The Weekly Ringer

The University of Mary Washington Student Newspaper

Students’ trip to Nepal focuses on civic engagement

4 min read

Students had the opportunity to visit local Nepali cultural and religious sites. Photo courtesy of Nathan Francis


Staff Writer

Over winter break, twelve students spent two weeks in Nepal on a faculty-led study abroad trip focused on civic engagement. Led by David Rettinger, psychology professor and director of academic integrity programs, and Sarah Dewees, director of the Center for Community Engagement, the group participated in walking tours, dined in local restaurants, enjoyed traditional entertainment and engaged with local schools and government through service projects.

“Having the opportunity to see another part of the world so far away from home, with other peers your age, led by two faculty members, is an experience unlike any other,” said junior political science major Nathan Francis.

The students spent the last eight weeks of the fall semester in “International Perspectives on Civic Engagement: Nepal,” a course taught by Rettinger. They studied a broad range of topics related to Nepal, including its history, culture, economy and art, with a primary focus on different strategies for positive social change through non-governmental organizations. According to NGO Source, a non-governmental organization is “a voluntary group or institution with a social mission, which operates independently from the government.”

The students’ classroom experience, according to senior psychology major Tyler Clift, was meant to provide them with a strong understanding of the role external facilitators, like NGOs, play in social advancement, as well as social enterprises and the impact local government plays when in regard to preserving architecture and history through historic preservation.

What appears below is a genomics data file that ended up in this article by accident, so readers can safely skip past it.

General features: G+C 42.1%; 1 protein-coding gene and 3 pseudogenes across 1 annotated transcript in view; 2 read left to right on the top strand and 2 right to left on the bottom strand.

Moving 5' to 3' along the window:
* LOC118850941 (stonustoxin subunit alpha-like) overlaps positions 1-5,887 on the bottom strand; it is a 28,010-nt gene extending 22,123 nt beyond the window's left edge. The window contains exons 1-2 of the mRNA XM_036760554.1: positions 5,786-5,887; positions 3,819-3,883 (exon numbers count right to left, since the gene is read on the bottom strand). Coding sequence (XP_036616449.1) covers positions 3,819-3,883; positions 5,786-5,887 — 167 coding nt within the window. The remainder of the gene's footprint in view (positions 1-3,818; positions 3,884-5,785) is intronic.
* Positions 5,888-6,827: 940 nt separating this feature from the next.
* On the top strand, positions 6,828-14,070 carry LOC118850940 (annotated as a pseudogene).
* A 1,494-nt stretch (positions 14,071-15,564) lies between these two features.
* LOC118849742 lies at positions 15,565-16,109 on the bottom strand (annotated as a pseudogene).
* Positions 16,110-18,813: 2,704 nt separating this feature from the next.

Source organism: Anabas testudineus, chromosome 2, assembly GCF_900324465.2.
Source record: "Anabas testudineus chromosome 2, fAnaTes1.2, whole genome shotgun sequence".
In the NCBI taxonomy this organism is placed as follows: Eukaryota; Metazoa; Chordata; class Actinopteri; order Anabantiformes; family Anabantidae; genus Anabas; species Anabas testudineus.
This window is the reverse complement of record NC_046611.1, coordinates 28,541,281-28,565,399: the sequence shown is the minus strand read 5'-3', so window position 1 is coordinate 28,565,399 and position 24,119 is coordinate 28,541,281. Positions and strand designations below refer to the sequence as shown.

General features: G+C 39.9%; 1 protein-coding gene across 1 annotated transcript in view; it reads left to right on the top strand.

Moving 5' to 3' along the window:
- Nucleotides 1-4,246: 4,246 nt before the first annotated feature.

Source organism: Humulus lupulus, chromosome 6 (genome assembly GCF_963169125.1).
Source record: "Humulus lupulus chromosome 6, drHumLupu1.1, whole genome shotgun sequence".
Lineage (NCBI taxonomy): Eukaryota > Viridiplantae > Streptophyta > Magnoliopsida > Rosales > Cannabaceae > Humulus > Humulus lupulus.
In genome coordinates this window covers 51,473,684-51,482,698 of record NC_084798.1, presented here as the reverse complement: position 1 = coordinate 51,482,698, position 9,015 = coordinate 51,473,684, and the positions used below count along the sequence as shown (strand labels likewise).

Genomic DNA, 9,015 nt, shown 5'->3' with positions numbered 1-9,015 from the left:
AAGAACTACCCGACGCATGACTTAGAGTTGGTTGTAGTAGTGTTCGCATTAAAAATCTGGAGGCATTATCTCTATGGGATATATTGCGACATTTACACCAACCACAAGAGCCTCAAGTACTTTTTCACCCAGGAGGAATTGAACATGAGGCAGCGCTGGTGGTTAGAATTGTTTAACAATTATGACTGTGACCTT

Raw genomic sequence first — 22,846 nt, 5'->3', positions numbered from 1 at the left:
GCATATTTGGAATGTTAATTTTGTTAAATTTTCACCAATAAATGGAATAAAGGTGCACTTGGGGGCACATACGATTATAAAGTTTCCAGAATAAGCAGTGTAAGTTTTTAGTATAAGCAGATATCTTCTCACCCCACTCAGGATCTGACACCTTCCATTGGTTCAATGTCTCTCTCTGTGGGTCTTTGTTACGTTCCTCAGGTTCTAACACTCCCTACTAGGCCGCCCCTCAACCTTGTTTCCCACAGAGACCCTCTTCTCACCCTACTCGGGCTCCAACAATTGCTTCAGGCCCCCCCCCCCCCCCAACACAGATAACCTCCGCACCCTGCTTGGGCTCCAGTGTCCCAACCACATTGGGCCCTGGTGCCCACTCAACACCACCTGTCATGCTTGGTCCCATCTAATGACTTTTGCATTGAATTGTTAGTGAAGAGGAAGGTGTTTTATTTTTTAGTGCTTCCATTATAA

“A memorable moment was visiting the non-governmental organization of Slisha, which supports women and children through micro-loans to entrepreneurs and by providing early childhood education for the children of female entrepreneurs,” said Dewees. “We got to visit their office and learn more about their programs, and then we visited one of their early childhood education centers. It was inspirational to learn about their work and see one of their programs in action.”

Attendees had opportunities to gain cross-cultural knowledge through visits to local Nepali cultural and religious sites and by interacting with the community. They also visited schools, government offices and non-governmental organizations.

“We had the privilege of visiting Slisha’s main office, then we went out into the city to visit one of their program sites, an Early Childhood Development Center, that provides education and resources to young children,” said senior psychology major Grace Pippin. “Seeing the success and change coming forth from the programs Slisha started was incredibly meaningful.”

Between exploring the medieval city of Bhaktapur, Kathmandu, Boudhanath, the Pashupatinath and Swayambhunath Temples, along with both Hindu and Buddhist pilgrimage sites in the mountains of Pharping, students and faculty took time to visit local schools and interact with the students there.